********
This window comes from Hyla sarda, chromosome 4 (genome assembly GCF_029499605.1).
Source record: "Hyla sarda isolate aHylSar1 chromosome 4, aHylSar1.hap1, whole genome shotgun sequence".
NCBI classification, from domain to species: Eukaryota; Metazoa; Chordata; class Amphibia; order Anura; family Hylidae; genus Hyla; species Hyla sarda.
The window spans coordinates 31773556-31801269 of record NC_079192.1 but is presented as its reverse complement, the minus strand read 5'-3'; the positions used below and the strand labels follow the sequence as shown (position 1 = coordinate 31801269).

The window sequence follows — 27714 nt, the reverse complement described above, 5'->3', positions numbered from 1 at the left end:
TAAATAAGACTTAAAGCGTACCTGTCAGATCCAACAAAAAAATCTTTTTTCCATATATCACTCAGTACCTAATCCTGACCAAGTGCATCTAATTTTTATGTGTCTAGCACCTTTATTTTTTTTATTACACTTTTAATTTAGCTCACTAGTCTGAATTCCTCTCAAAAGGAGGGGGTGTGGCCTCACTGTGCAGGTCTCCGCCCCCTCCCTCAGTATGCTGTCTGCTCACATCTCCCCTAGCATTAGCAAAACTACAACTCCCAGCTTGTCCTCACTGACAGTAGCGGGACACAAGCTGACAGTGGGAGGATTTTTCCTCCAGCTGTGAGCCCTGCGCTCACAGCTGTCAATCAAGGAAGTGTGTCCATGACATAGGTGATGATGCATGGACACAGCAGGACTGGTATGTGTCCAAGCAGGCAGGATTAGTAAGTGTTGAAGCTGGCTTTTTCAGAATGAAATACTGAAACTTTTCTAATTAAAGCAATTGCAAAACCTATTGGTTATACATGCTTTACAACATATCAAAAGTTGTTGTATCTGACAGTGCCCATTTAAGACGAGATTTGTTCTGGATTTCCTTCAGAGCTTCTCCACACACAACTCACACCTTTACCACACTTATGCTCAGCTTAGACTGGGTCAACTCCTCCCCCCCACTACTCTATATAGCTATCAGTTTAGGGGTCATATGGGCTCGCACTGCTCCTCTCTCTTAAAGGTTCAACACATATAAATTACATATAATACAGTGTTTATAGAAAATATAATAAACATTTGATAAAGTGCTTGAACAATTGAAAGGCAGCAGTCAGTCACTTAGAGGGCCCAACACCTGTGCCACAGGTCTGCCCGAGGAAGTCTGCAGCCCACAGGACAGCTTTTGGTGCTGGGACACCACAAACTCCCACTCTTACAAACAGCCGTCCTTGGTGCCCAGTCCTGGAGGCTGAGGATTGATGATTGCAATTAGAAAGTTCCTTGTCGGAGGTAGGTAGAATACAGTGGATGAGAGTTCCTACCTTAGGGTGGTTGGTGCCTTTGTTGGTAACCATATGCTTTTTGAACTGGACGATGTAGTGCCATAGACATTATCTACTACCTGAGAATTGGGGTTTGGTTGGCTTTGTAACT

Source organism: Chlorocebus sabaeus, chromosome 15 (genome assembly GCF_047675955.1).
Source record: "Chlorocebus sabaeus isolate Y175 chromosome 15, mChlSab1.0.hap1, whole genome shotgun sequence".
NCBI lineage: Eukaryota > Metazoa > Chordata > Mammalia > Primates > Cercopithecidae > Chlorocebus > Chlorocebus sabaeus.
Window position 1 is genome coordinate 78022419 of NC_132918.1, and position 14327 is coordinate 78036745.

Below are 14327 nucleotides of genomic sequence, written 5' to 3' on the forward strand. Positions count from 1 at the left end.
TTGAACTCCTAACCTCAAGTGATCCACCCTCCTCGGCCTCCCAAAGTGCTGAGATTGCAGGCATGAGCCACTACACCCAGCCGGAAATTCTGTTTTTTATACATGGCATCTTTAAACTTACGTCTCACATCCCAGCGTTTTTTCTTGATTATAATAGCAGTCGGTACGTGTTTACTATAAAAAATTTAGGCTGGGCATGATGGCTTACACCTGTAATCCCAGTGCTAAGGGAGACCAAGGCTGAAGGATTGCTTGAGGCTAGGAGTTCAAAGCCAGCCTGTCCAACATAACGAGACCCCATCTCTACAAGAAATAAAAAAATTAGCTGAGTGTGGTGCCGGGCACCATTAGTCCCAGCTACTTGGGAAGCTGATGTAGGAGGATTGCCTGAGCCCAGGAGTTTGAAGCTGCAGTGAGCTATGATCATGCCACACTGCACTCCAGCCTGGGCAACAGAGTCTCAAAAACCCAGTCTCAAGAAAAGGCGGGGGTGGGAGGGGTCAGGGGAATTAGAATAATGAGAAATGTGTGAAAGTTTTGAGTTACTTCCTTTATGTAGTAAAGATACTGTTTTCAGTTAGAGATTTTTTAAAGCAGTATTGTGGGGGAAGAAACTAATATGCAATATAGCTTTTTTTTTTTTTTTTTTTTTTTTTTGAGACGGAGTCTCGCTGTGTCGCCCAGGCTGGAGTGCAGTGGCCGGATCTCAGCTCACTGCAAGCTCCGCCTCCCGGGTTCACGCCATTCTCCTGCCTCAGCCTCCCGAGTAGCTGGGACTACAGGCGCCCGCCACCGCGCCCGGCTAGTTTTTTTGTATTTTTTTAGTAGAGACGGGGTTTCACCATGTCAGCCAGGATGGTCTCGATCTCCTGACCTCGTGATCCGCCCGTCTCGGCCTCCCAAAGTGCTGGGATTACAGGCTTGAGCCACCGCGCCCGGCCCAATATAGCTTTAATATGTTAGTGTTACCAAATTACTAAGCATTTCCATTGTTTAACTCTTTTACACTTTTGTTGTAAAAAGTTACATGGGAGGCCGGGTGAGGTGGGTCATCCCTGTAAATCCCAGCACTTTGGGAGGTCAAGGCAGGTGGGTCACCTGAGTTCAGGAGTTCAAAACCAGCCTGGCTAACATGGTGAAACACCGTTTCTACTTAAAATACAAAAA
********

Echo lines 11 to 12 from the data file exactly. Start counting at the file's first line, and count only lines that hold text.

Below are 14327 nucleotides of genomic sequence, written 5' to 3' on the forward strand. Positions count from 1 at the left end.
TTGAACTCCTAACCTCAAGTGATCCACCCTCCTCGGCCTCCCAAAGTGCTGAGATTGCAGGCATGAGCCACTACACCCAGCCGGAAATTCTGTTTTTTATACATGGCATCTTTAAACTTACGTCTCACATCCCAGCGTTTTTTCTTGATTATAATAGCAGTCGGTACGTGTTTACTATAAAAAATTTAGGCTGGGCATGATGGCTTACACCTGTAATCCCAGTGCTAAGGGAGACCAAGGCTGAAGGATTGCTTGAGGCTAGGAGTTCAAAGCCAGCCTGTCCAACATAACGAGACCCCATCTCTACAAGAAATAAAAAAATTAGCTGAGTGTGGTGCCGGGCACCATTAGTCCCAGCTACTTGGGAAGCTGATGTAGGAGGATTGCCTGAGCCCAGGAGTTTGAAGCTGCAGTGAGCTATGATCATGCCACACTGCACTCCAGCCTGGGCAACAGAGTCTCAAAAACCCAGTCTCAAGAAAAGGCGGGGGTGGGAGGGGTCAGGGGAATTAGAATAATGAGAAATGTGTGAAAGTTTTGAGTTACTTCCTTTATGTAGTAAAGATACTGTTTTCAGTTAGAGATTTTTTAAAGCAGTATTGTGGGGGAAGAAACTAATATGCAATATAGCTTTTTTTTTTTTTTTTTTTTTTTTTTGAGACGGAGTCTCGCTGTGTCGCCCAGGCTGGAGTGCAGTGGCCGGATCTCAGCTCACTGCAAGCTCCGCCTCCCGGGTTCACGCCATTCTCCTGCCTCAGCCTCCCGAGTAGCTGGGACTACAGGCGCCCGCCACCGCGCCCGGCTAGTTTTTTTGTATTTTTTTAGTAGAGACGGGGTTTCACCATGTCAGCCAGGATGGTCTCGATCTCCTGACCTCGTGATCCGCCCGTCTCGGCCTCCCAAAGTGCTGGGATTACAGGCTTGAGCCACCGCGCCCGGCCCAATATAGCTTTAATATGTTAGTGTTACCAAATTACTAAGCATTTCCATTGTTTAACTCTTTTACACTTTTGTTGTAAAAAGTTACATGGGAGGCCGGGTGAGGTGGGTCATCCCTGTAAATCCCAGCACTTTGGGAGGTCAAGGCAGGTGGGTCACCTGAGTTCAGGAGTTCAAAACCAGCCTGGCTAACATGGTGAAACACCGTTTCTACTTAAAATACAAAAA